Learning History through Opera

Learning History through Opera

Great Falls girl participating in opera camp

During the summer, going to camp is not an uncommon thing for a child to do: learn about the great outdoors, pick up some new skills, make some new friends.

Only a handful of children would ever expect to learn opera during their summer vacation.

Great Falls resident and Cooper Middle School student Lauren Bailey is one of the few, participating in a month-long opera camp sponsored by the Washington National Opera which will conclude this weekend with performances of "Brundibar," an opera written during World War II for children in ghettos.

"The opera was written to be performed by children in a ghetto when the Health Department came to inspect where they were living," Bailey said. "It was supposed to make it look like a nice place to live, that's why everything was painted up and they planted lots of flowers."

As part of their opera camp experience, she and the other 30 students spent a day at the Holocaust Museum in Washington, learning about what life was like for children in Hitler's Germany.

"We saw a video of one of the first performances of the play," she said. "It helped us see what actually happened. The play was supposed to symbolize what was going on. There's an organ grinder in the play and he was supposed to be like Hitler, he was mean to the kids all the time."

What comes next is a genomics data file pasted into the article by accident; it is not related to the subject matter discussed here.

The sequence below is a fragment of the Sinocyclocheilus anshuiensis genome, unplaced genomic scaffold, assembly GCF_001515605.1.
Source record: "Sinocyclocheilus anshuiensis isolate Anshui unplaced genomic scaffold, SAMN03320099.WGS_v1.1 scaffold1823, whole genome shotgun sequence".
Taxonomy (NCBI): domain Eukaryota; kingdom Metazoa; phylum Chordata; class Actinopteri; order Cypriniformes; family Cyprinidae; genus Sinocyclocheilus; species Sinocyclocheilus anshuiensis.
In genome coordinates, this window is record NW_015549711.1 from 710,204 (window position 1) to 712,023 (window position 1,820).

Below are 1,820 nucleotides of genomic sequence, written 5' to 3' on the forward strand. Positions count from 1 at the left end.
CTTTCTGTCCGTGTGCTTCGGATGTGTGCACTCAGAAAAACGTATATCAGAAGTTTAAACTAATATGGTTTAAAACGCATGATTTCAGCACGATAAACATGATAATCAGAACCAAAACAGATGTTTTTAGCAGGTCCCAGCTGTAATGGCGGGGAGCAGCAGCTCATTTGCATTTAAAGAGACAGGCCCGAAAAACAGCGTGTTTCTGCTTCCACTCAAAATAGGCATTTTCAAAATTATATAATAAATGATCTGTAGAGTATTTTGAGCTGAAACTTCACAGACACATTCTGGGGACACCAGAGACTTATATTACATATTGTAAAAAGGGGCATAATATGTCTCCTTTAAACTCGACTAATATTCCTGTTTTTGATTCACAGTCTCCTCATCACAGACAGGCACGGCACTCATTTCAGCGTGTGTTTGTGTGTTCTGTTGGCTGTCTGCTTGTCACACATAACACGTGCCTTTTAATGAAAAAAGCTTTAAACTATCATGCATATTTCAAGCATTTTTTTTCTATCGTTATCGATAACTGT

Bailey plays a sparrow in the play, one of three animals that help the two main characters, a brother and sister, make money to buy bread and milk for their sick mother. The animals, she said, represent the Allied nations during the war.

"It was cool to see how everything fit together," she said. "You see how hard it was for them."

STUDENTS FROM Washington, Virginia and Maryland have had the chance to study opera in this camp for the past 11 years, said Caryn Fraim, the education and community programs manager at the National Opera.

"They learn a complete opera in English," she said. "'Brundibar' was originally written in Czech and they'll sing one song in the original language."

The students are also taking yoga, she said. "It's a relaxation technique, it helps them chill out from all the stress," Fraim said. "There's also some lessons on the history of opera and background on the piece they're performing."

Perhaps the most important information they'll receive is what they learn from Ela Weissberger, a Holocaust survivor who was one of the children who performed the play when it was written.

"She will also speak before each performance in addition to having a session with the students," Fraim said. "This play was performed 55 times during the war. She travels to different productions around the country, telling of her experience," she said.

Students had to audition to participate in the camp, singing two songs for a panel of judges.

"We got everything from 'Happy Birthday' to 'The Star Spangled Banner'," she said. "We just wanted to see a desire to learn. Some of the children have a choral background, so they'll sing Broadway tunes, but some sing church hymns too."